On leaving university, Kant completed his first work, Thoughts on the True Estimation of Living Forces (1746, published 1749), an unsuccessful attempt to mediate between Cartesian and Leibnizian theories of physical forces. Kant then worked as a tutor, serving in households near Königsberg for the next eight years. When he returned to the university in 1755, however, he had several works ready for publication. The first of these was Universal Natural History and Theory of the Heavens, a much more successful scientific work than his first in which Kant argued for the nebular hypothesis, or origin of the solar system out of a nebular mass by purely mechanical means. The book was scarcely known during Kant's lifetime, however, so the French astronomer Pierre Laplace (1749-1827) developed his version of the nebular hypothesis (published 1796) independently, and the theory became known as the Kant-Laplace hypothesis only later. In 1755, Kant also published two Latin works, his MA thesis A brief presentation of some thoughts concerning fire, and his first philosophical work, A new elucidation of the first principles of metaphysical cognition, which earned him the right to offer lectures at the university as a Privatdozent paid directly by his students. The following year Kant published The employment in natural philosophy of metaphysics combined with geometry, of which sample I contains the physical monadology , which made him eligible for a salaried professorship, although he was not to receive one until 1770. In these years, Kant also published four essays on earthquakes and winds.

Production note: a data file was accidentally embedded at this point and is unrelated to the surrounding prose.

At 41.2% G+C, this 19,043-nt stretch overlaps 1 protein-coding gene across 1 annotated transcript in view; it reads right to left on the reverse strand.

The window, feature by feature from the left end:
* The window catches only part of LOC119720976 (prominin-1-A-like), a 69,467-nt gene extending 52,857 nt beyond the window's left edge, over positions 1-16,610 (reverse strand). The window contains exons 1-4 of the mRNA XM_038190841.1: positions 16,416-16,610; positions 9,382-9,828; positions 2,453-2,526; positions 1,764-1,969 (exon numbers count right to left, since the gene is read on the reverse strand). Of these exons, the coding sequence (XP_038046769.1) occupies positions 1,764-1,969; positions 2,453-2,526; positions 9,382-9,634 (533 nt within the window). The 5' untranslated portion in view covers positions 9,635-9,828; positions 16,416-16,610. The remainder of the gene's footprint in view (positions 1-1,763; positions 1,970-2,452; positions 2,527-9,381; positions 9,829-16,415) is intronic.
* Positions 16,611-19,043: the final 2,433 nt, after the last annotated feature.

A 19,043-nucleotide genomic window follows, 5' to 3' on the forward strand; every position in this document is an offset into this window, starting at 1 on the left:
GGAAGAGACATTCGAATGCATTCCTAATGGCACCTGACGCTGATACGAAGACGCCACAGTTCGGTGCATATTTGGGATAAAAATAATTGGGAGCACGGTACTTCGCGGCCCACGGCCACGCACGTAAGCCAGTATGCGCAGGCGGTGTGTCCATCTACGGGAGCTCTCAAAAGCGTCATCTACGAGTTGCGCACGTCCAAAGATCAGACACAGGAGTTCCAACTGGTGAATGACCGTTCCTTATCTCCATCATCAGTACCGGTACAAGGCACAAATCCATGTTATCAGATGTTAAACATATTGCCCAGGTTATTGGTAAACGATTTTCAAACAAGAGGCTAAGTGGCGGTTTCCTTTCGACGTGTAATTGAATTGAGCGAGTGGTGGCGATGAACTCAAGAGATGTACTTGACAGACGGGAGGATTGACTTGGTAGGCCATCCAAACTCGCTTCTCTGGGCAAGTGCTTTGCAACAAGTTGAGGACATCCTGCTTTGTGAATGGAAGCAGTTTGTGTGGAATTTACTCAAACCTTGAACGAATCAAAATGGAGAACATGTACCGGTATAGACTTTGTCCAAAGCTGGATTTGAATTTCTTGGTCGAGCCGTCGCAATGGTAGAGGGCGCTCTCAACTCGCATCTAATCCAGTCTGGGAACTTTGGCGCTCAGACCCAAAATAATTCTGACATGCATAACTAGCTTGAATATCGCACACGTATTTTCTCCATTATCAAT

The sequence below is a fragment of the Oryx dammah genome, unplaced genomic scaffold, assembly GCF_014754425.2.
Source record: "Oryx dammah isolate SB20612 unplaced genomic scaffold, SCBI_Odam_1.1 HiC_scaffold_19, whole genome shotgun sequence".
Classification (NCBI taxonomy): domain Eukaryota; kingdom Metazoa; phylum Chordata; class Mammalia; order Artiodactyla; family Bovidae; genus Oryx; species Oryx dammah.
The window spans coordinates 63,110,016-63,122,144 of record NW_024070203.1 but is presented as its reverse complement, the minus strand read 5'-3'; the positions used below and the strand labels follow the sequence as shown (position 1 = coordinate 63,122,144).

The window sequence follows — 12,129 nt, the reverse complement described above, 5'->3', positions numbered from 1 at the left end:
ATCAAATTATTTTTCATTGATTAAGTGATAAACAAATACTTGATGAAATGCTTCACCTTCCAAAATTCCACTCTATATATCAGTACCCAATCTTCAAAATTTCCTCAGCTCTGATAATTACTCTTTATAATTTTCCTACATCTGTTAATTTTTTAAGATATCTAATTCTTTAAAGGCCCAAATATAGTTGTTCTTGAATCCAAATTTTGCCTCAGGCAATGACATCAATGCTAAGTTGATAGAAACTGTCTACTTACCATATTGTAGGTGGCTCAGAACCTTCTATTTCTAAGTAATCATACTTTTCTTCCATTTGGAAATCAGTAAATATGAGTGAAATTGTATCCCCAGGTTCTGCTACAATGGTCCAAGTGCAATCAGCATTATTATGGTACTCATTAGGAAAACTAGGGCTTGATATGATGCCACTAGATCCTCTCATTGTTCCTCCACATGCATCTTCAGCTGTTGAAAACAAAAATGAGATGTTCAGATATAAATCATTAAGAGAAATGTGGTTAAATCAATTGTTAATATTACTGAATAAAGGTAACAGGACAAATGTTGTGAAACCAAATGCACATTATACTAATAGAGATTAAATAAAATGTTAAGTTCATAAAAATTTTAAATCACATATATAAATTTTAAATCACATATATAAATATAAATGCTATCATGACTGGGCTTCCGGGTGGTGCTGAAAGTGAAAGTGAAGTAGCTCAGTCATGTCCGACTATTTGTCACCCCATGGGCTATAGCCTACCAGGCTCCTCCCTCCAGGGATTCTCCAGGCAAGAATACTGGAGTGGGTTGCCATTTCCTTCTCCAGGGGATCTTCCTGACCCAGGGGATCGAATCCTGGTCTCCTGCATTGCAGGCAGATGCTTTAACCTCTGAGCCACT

Kant began lecturing in the autumn of 1755, and to earn a living lectured more than twenty hours a week. His topics included logic, metaphysics, ethics, and physics, and he subsequently added physical geography, anthropology (Germany's first lectures so entitled), pedagogy, natural right and even the theory of fortifications. Except for one small essay on optimism (1759), he did not publish again until 1762, when another burst of publications began. He then published, all in German: The False Subtlety of the Four Syllogistic Figures (1762); The Only Possible Argument in support of a Demonstration of the Existence of God and Attempt to Introduce the Concept of Negative Magnitudes into Philosophy (1763); Observations on the Feeling of the Beautiful and Sublime and Inquiry concerning the Distinctness of the Principles of Natural Theology and Morality (1764), the latter of which was his second-place entry in a competition won by Moses Mendelssohn; Dreams of a Spirit-Seer, elucidated by Dreams of Metaphysics (1766); and Concerning the Ultimate Ground of the Differentiation of Directions in Space (1768). These publications earned Kant widespread recognition in Germany. During this period, Kant was deeply struck by the work of Jean-Jacques Rousseau, especially by his Social Contract and the paean to freedom in Émile (both 1762). By this time Kant was also acquainted with the philosophy of David Hume, whose two Enquiries and other essays, but not A Treatise of Human Nature , were published in German as early as 1755.